Beth Dillon, of the Central College Team, describes their first day in Haiti with both obstacles and joy. 

Day two of the trip started at 4:30am as our shuttle left at 5. We crammed 16 into an 11 passenger van and began our journey to our final flight to Haiti. After checking our bags and waiting for Kate to get through security,(she was pulled over for having too many books), we reached our gate. The flight was on time and we piled into the plane. A short two hours later we arrived in Haiti. Woody, a MH4H leader and Haitian native, met us outside.

Our final leg of the trip was a bit more chaotic than the previous. As we walked out of the airport, Haitians greeted us with an eager helping hand. They threw our bags on the top of the van and tied them down and we were on our way. Port-au-Prince was different than expected to say the least: cars going everywhere, drivers laying on their horns, and makeshift shops lining the streets.

Once out of the city we had a great view of the mountains on both sides. Shortly after the city, though, the driver was on the phone speaking creole. We only understood 2 phrases “aye aye aye” and “ehhh?” Neither phrase sounded promising, as the van started slowing down and we pulled over. In the mean time we had an extra 45 minutes of bonding time with our new friend, Woody, while we waited for a mechanic to bring a filter and fix it. The drive felt like an eternity driving through rivers, avoiding rain filled potholes the size of ponds, and dodging speeding scooters. But the important thing is…WE MADE IT!!!!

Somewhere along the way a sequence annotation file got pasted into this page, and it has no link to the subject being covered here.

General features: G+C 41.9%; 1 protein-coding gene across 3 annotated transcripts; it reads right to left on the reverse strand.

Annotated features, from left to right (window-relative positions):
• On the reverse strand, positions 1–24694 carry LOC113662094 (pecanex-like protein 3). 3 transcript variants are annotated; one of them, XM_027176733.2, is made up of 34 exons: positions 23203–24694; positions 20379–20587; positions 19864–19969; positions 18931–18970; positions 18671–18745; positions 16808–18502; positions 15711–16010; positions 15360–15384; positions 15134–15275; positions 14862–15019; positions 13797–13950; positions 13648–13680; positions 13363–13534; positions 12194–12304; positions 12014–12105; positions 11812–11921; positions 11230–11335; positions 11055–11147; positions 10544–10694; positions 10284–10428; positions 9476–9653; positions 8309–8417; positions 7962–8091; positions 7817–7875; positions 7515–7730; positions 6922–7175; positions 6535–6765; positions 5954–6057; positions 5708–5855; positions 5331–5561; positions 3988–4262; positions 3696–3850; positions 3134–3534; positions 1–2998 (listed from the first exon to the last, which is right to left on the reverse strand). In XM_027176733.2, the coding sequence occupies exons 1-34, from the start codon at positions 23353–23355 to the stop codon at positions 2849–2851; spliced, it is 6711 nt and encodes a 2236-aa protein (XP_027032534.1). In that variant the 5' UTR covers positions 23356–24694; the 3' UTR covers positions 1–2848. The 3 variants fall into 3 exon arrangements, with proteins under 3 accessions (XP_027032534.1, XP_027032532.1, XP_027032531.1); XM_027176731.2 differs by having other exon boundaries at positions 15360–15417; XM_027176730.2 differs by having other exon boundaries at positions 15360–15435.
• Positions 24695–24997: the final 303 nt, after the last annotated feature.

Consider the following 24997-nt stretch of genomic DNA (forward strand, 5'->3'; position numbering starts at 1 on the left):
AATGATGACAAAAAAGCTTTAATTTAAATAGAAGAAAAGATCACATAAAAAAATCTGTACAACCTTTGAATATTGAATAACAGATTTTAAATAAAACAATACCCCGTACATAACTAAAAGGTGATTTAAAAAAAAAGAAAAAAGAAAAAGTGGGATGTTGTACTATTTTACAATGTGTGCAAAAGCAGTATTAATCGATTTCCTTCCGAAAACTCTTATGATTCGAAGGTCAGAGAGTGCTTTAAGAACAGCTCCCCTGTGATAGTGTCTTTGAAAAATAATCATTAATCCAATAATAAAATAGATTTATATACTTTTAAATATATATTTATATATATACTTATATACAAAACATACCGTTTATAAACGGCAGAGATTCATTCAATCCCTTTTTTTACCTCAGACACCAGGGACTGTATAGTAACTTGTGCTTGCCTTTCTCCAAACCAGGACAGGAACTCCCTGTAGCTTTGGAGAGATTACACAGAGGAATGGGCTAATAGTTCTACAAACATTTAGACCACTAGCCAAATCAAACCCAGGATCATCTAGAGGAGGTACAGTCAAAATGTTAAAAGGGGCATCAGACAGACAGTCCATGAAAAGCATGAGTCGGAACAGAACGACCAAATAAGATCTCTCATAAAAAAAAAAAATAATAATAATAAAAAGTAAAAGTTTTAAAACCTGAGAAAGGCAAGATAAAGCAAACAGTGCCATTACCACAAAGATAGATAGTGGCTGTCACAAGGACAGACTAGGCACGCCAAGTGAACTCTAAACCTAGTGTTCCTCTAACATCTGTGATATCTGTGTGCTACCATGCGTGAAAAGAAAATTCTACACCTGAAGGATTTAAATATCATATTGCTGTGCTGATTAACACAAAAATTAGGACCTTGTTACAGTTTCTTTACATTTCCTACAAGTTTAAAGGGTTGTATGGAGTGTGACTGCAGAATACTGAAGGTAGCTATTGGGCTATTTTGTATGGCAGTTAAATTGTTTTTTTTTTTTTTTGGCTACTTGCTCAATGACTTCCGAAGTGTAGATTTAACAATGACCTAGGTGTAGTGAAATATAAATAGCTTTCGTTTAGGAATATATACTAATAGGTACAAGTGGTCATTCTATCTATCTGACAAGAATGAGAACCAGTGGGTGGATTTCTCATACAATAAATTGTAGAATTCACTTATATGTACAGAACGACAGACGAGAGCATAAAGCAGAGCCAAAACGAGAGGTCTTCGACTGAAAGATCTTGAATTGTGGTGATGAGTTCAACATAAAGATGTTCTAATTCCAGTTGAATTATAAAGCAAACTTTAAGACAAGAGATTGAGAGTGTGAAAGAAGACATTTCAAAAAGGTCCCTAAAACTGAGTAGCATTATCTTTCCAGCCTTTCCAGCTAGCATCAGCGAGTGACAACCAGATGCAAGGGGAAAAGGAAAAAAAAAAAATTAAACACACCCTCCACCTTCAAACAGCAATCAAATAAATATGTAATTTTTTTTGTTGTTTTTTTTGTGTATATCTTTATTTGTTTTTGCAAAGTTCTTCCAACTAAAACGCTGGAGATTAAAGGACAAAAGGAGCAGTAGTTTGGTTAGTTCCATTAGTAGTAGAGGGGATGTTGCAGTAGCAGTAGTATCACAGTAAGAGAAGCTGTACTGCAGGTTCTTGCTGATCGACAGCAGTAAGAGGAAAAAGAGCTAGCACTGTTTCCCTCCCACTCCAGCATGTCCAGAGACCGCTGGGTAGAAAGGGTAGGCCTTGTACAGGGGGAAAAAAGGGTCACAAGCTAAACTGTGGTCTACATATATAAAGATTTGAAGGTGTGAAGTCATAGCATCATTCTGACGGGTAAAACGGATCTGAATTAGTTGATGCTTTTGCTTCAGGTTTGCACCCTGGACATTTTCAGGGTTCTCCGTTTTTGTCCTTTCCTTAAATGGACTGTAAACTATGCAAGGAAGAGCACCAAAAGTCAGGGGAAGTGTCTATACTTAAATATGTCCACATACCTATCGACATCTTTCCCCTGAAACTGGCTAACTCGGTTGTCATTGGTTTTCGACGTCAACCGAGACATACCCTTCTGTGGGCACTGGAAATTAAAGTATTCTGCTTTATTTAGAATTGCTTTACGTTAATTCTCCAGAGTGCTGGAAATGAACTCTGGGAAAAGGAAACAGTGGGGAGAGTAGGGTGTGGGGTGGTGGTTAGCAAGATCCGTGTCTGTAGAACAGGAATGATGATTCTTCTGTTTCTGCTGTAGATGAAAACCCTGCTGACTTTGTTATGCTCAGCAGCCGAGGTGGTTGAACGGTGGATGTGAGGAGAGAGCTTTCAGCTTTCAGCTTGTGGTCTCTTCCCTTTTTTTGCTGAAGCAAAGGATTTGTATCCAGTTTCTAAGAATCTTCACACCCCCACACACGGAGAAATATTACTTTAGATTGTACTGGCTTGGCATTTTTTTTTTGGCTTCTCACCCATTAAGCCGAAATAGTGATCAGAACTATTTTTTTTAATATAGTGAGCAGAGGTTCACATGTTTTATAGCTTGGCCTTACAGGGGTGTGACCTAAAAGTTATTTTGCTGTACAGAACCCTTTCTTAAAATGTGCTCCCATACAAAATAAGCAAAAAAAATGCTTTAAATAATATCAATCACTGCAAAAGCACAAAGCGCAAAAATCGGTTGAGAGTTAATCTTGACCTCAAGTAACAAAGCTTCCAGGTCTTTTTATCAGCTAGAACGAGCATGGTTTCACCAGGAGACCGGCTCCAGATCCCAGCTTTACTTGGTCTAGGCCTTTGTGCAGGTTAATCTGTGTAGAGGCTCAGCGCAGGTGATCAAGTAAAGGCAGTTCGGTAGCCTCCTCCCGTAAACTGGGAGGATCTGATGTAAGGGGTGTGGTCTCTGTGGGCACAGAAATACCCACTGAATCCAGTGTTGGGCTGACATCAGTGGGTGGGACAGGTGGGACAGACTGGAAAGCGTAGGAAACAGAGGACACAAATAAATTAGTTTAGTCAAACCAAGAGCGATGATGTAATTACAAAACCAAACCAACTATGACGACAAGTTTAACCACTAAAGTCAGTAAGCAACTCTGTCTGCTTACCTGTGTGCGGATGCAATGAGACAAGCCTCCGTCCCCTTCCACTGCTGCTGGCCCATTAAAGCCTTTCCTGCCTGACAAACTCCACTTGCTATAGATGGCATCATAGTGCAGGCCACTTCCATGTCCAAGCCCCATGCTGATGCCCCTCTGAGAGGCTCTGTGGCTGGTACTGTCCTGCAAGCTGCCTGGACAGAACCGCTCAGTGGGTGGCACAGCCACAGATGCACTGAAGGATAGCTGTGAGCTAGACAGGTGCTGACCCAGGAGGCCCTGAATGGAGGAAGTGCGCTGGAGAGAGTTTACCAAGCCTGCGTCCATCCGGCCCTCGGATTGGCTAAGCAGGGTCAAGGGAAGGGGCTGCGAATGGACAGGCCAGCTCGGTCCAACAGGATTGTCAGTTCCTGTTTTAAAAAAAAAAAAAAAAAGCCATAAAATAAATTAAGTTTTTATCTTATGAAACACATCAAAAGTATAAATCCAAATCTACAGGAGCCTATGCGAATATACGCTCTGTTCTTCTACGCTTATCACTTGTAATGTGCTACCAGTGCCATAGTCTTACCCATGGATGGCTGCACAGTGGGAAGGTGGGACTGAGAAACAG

Once on campus we met the staff who were overflowing with joy and Gods love. Instantly the skipped hours of sleep and the hours spent in the car didn’t matter. We did a quick introduction and jumped right into the community. We started out just looking around the community. Before long our group multiplied with young kids holding our hands and stealing our hearts.

Kids love to hold hands

It was time for us to try out our creole. “Bonswa” (hello) “koman ou rele?” (What is your name?) “kilaj ou genien?” (How old are you?) The kids kept popping out of the homes and joining our little parade.

As we reached the compound we didn’t want to leave the kids so we grabbed a ball and went to an open field to play soccer. When we went to split up the teams the kids had their own idea of what they wanted to do. They decided they wanted to play Haitians vs. “Blancs” (whites). From the start we were slacking. They had mad foot skills and scored twice, back to back. There was no stopping them and they knew it. I’ve never had so much fun losing before.

Haitians vs Blancs

In addition to soccer, some kids were starting a hair salon. They would take out tight French braids and replace them with loose ponytails and feel our hair. These kids’ energy and instant love made my day.

 

And with that, day 2 is coming to a close. God is good all the time.

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